When it comes to committing tax fraud and other tax crimes, the IRS can leave you with nothing and even throw you in jail. Here’s some advice on how to protect yourself from the IRS, what to expect, and how to handle it.
1. Get a lawyer. If the IRS criminally investigates you, this is crucial. Because of attorney-client privilege, communications between a client and his attorney are protected, keeping everything confidential. The accountant-client privilege does not extend to criminal tax matters.
2. Tax crimes are most likely spotted during an audit. If you are caught by an auditor in a tax lie or fraud, you may be penalized or your case may be referred to the IRS’ Criminal Investigation Division (“CID”).
3. Auditors will look for tax fraud. Also known as tax evasion, this is a willful act, with intent to defraud the IRS. For example, using a false social security number, keeping another set of financial books, or claiming a blind spouse as a dependent when you are single. Other examples which may not be as obvious are: not reporting all income on your tax return, overstating your deductions, or claiming phony deductions and exemptions. Any of these items could constitute a reason to be punished with a tax fraud civil penalty.
4. Negligence and fraud are not always clear. A mistake on your tax return will cost you a 20% penalty on the increase in tax, while tax fraud will cost you a 75% penalty on the increase in tax. Tax fraud examples include multiple sets of books of record for a business, false receipts, and altered checks. Usually, the auditor will not tell you if a criminal tax fraud referral has been made.
5. Alleged tax fraud cannot be combated easily. Defenses raised against tax fraud allegations are: cash hoard, nontaxable income, and honest mistake. The IRS does not typically accept any of these defenses at face value. In this case, a skilled attorney will be your most useful weapon.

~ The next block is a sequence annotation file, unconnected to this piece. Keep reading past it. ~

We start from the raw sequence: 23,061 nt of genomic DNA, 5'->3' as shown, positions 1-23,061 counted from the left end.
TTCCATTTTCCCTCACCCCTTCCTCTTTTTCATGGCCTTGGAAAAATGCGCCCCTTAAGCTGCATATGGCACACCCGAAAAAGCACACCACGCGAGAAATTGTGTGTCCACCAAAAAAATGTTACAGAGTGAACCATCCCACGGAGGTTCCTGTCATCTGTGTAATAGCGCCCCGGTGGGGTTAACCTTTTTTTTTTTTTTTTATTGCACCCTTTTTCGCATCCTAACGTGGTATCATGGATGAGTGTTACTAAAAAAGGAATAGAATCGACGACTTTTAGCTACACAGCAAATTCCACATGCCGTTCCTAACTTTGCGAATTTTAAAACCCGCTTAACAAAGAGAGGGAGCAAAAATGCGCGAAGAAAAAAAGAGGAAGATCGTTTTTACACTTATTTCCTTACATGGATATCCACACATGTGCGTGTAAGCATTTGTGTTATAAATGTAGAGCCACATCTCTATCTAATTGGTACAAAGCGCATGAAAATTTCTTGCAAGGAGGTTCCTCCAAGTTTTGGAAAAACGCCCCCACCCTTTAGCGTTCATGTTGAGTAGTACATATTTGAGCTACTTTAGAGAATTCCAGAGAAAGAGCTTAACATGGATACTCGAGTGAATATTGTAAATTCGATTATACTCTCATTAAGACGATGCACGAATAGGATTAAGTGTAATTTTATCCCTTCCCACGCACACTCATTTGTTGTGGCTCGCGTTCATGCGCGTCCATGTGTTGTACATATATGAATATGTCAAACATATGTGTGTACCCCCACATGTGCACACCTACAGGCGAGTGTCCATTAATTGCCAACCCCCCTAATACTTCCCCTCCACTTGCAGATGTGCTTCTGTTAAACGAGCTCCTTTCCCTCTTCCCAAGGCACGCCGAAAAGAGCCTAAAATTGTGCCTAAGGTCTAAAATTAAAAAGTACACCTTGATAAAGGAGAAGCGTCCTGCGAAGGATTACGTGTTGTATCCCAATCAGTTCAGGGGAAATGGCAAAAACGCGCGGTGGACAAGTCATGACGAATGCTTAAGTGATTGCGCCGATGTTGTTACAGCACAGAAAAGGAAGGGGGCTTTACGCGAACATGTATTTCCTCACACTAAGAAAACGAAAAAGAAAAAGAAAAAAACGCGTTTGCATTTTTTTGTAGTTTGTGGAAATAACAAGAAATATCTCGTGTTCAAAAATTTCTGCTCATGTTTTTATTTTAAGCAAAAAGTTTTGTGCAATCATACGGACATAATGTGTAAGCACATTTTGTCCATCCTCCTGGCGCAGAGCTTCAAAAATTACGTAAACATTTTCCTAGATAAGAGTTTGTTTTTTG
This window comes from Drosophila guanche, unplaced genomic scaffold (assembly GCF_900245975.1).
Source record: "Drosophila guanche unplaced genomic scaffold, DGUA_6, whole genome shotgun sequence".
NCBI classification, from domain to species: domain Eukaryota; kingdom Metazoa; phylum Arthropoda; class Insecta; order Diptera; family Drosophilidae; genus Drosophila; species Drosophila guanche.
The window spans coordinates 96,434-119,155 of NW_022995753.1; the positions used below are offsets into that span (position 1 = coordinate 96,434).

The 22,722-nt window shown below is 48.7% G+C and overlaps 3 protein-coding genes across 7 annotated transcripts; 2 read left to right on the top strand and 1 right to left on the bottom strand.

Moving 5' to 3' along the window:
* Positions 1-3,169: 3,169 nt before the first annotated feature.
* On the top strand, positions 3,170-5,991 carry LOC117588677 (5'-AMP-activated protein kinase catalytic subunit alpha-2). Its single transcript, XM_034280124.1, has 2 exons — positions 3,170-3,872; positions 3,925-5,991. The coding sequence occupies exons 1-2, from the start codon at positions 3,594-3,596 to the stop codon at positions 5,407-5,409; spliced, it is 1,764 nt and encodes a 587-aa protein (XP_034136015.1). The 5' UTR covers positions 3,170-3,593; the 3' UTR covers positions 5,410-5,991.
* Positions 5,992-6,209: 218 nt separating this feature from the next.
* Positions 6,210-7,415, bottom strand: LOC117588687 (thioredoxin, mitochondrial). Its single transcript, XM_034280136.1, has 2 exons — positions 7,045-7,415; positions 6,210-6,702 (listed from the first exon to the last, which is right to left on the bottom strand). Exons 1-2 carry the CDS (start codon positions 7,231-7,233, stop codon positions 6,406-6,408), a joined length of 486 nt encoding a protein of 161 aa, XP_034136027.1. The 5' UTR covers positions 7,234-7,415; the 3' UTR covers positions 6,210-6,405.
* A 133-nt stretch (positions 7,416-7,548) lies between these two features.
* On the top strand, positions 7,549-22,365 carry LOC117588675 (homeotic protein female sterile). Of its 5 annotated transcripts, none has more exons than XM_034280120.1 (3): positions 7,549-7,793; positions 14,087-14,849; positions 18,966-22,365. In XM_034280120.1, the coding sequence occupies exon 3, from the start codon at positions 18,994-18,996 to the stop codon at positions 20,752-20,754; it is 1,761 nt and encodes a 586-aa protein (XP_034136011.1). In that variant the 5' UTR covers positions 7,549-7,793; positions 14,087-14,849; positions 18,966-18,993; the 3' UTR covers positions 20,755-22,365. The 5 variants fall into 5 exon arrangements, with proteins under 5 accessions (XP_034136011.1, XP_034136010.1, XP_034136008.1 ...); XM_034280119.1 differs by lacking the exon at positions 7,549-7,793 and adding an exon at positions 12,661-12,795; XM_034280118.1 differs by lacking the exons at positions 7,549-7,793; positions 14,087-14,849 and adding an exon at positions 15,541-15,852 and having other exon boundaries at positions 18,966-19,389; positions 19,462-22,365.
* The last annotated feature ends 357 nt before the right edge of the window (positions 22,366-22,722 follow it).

6. Lying will only make it worse. If an IRS auditor believes you’ve cheated on your taxes, they can either impose a penalty for fraud, or begin a criminal investigation. In this case, they can get information from law enforcement agencies, and even other IRS divisions. Also, to ask someone else to lie to the IRS on your behalf is a separate crime.
7. Unless formally charged, you may not know of an investigation. But, you may hear from your friend, employee, accountant or lawyer. The CID will usually investigate cases involving $20,000 or more.
8. You will be the last source. If the CID is building a case against you, chances are they have already contacted potential witnesses, and looked at thousands of records. If they still want to talk to you, you are probably recommended for prosecution. They will be looking for a confession from you.
9. Know your rights. A special agent must contact you immediately if you are the target of a tax fraud investigation. He will read you a version of the Miranda rights—the right to remain silent, the right to have an attorney, and the warning that anything you say can be used against you. Know that it will be.
10. If you are convicted, consequences are high. If you put the government through a trial, there is an 80% chance that you will be send to federal prison for tax fraud. However, if you reach a plea bargain without a trial, chances are that you could be fined and/or placed on probation, given home confinement, or sent to a halfway house.
Reasons You Can be Charged
If CID recommends prosecution, it will give its evidence to the Justice Department to decide the special charges. Individuals are typically charged with one or more of three crimes: tax evasion, filing a false return, or not filing a tax return. All of which are tax fraud.
The sooner you hire tax counsel experienced with criminal tax matters, the higher the chance that further escalation of your case in the criminal arena could be avoided or limited.
Protect yourself from excessive fines and possible jail time. Let the tax attorneys of the Law Offices Of Jeffrey B. Kahn, P.C. located in Los Angeles, San Francisco and elsewhere in California defend you from the IRS.
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